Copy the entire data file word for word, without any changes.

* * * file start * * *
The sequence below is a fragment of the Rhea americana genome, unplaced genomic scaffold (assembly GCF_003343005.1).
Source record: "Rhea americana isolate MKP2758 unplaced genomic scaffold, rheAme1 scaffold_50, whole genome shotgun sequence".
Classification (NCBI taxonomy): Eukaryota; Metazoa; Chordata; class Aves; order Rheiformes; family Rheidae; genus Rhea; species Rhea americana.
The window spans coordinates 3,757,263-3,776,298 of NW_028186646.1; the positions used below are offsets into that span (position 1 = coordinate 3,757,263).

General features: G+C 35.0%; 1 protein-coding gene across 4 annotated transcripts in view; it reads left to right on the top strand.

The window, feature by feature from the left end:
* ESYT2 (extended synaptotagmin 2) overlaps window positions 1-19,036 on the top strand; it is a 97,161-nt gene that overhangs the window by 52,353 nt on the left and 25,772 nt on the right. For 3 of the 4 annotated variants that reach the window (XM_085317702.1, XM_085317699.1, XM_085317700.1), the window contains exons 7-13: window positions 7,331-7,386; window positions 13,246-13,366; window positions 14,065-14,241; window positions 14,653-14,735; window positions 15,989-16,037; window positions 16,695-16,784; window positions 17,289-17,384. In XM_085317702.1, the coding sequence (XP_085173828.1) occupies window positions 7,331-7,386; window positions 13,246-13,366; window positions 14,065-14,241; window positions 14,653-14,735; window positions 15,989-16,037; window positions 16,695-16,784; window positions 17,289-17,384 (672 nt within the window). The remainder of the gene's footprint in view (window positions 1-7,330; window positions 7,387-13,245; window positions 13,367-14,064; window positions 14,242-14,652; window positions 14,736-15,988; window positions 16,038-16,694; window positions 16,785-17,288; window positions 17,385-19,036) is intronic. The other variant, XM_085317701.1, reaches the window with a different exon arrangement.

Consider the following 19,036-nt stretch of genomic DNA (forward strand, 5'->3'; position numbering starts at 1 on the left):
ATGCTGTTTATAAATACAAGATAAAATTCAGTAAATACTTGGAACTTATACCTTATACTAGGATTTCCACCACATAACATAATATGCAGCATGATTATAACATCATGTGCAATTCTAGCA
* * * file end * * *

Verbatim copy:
The sequence below is a fragment of the Rhea americana genome, unplaced genomic scaffold (assembly GCF_003343005.1).
Source record: "Rhea americana isolate MKP2758 unplaced genomic scaffold, rheAme1 scaffold_50, whole genome shotgun sequence".
Classification (NCBI taxonomy): Eukaryota; Metazoa; Chordata; class Aves; order Rheiformes; family Rheidae; genus Rhea; species Rhea americana.
The window spans coordinates 3,757,263-3,776,298 of NW_028186646.1; the positions used below are offsets into that span (position 1 = coordinate 3,757,263).

General features: G+C 35.0%; 1 protein-coding gene across 4 annotated transcripts in view; it reads left to right on the top strand.

The window, feature by feature from the left end:
* ESYT2 (extended synaptotagmin 2) overlaps window positions 1-19,036 on the top strand; it is a 97,161-nt gene that overhangs the window by 52,353 nt on the left and 25,772 nt on the right. For 3 of the 4 annotated variants that reach the window (XM_085317702.1, XM_085317699.1, XM_085317700.1), the window contains exons 7-13: window positions 7,331-7,386; window positions 13,246-13,366; window positions 14,065-14,241; window positions 14,653-14,735; window positions 15,989-16,037; window positions 16,695-16,784; window positions 17,289-17,384. In XM_085317702.1, the coding sequence (XP_085173828.1) occupies window positions 7,331-7,386; window positions 13,246-13,366; window positions 14,065-14,241; window positions 14,653-14,735; window positions 15,989-16,037; window positions 16,695-16,784; window positions 17,289-17,384 (672 nt within the window). The remainder of the gene's footprint in view (window positions 1-7,330; window positions 7,387-13,245; window positions 13,367-14,064; window positions 14,242-14,652; window positions 14,736-15,988; window positions 16,038-16,694; window positions 16,785-17,288; window positions 17,385-19,036) is intronic. The other variant, XM_085317701.1, reaches the window with a different exon arrangement.

Consider the following 19,036-nt stretch of genomic DNA (forward strand, 5'->3'; position numbering starts at 1 on the left):
ATGCTGTTTATAAATACAAGATAAAATTCAGTAAATACTTGGAACTTATACCTTATACTAGGATTTCCACCACATAACATAATATGCAGCATGATTATAACATCATGTGCAATTCTAGCA